Dr. Zach Pruhs brought his family along for his assignment in Guam and says that the entire experience of being in Guam and exploring the island on the weekends and traveling to other parts of Asia on vacations is something most people only dream of — and he and his family are doing it. They planned a trip to explore Hong Kong over Christmas and other destinations before coming back to the U.S. mainland.

Over the Thanksgiving holiday, they flew to South Korea for five days.

“It was a great adventure, a lot of fun,” he says. “We saw a lot of sights, like the DMZ tour where we could look into North Korea. The museums were topnotch. The Royal Palace in downtown Seoul is really something. My daughter got to try on a traditional Korean dress, and my son got to cook some traditional BBQ while there. It was really amazing.”

His advice to others doing international locums: “You’ve got to take advantage of going to other parts of Asia when you’re on that side of the world.”


Dr. Russell
While on a three-month assignment in Guam, Dr. Hortense Russell learned to scuba dive.

“The price is reasonable. I lived and worked five minutes from the beach. It was the best thing ever to learn scuba diving while in Guam,” she says. “And the fresh caught fish! Oh, my gosh! I miss that.”

She went to El Nido in the Philippines to scuba dive and describes the experience as just “amazing.”

After the assignment, Dr. Russell traveled to Bangkok, Thailand, and spent five days there.

“It was beautiful. I had not been to Asia before. I am in awe at how good the food was, how wonderful the people were, the massages, how warm and nice it was all the time,” she says.

She also visited Saipan, which is a one-hour flight from Guam, and spent five days in Tokyo and met up with friends to explore the city and Japanese culture.

“The entire adventure was such a wonderful experience. I dream about going back so I may visit other parts of Asia like Bali, China, and Hong Kong. With international locums, you can explore and have experiences you would never have if didn’t step foot outside of the U.S.,” she says.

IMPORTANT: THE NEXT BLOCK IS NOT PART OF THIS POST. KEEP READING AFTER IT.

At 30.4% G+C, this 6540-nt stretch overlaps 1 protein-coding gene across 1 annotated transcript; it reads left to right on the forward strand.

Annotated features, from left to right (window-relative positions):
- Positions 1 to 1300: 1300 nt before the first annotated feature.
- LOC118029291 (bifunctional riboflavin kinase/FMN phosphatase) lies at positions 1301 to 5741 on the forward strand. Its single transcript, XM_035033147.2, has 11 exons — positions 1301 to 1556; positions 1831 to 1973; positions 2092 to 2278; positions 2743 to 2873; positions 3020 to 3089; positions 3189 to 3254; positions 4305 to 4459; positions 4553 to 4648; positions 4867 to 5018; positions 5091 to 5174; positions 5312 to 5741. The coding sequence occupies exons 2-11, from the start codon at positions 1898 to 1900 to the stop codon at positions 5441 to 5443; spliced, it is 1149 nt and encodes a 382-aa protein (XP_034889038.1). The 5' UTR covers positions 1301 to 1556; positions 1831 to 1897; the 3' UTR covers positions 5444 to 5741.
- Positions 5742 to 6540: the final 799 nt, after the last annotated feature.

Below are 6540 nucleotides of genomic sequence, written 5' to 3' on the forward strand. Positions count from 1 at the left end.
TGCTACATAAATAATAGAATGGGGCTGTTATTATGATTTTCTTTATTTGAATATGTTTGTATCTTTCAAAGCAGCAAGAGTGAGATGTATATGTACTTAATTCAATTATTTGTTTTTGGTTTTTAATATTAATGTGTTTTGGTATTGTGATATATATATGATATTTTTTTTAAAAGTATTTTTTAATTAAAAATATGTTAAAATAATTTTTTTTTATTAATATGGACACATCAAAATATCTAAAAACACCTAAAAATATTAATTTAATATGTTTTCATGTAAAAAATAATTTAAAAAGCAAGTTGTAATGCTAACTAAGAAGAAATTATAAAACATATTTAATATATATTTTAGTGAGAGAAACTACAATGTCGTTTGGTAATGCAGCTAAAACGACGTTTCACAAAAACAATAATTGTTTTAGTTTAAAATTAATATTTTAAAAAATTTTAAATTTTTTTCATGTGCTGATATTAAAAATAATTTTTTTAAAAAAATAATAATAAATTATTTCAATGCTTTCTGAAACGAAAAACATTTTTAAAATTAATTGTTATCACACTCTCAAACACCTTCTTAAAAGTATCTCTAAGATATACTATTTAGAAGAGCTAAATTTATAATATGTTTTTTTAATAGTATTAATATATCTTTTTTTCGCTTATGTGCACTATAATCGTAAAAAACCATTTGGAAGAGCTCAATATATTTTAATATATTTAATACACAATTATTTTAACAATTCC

DrRussell Scuba_PhilippinesDrRussell3_Philippines

Give it a go!
Interested in learning more about how locum tenens can allow you to travel the world? Click the button below to browse our current openings, or give us a call at 1.800.760.3174.
Search our current physician opportunities

Topics: Locum Tenens, work life balance, travel, travel tips, holiday travel, Pacific Islands, Asia, New Zealand, Australia, PTO

Just the two of us: Finding a recruiter that has your back

Posted by Kari Redfield

Aristotle once said, “Friendship is essentially a partnership.” That can be said of Dr. Ronald Stiller and his physician reps at Global Medical Staffing.

Kipp Robinson, domestic recruiter at Global Medical Staffing, recruited Dr. Stiller by pointing out that Global could pay a lot more than Dr. Stiller’s permanent position, allowing less work and more travel.

“I have two passions in life: medicine and travel,” says Dr. Stiller. “If you put me on a plane and send me somewhere, I’m a pretty happy guy. My ex-wife and I took our kids to China, Australia, Europe, and Cambodia when they were growing up.”

The opportunity came just at the right time in Dr. Stiller’s professional and personal life. He was recently divorced and wanted to travel as much as possible, and Robinson was just the right personality. During that first call, they went on to have a 45-minute conversation. Since then, Robinson and Dr. Stiller have become friends.

“It was purely fortuitous that my call was with Kipp,” Dr. Stiller says. “We hit it off immediately. He’s more than my handler. He became a friend, despite the age and geographical differences.”

Robinson echoes the sentiment: “He’s my 72-year-old friend. I’ve come to him about my professional growth. He’s a father figure because he knows both medicine and hospital administration. He calls things like they are, bringing such honesty to our relationship.”

Choosing the right assignment
Dr. Stiller mostly works a regular shift in Walla Walla, Washington, with some shifts in Spokane, Washington, and occasional shifts elsewhere to help us — and our hospital clients — out.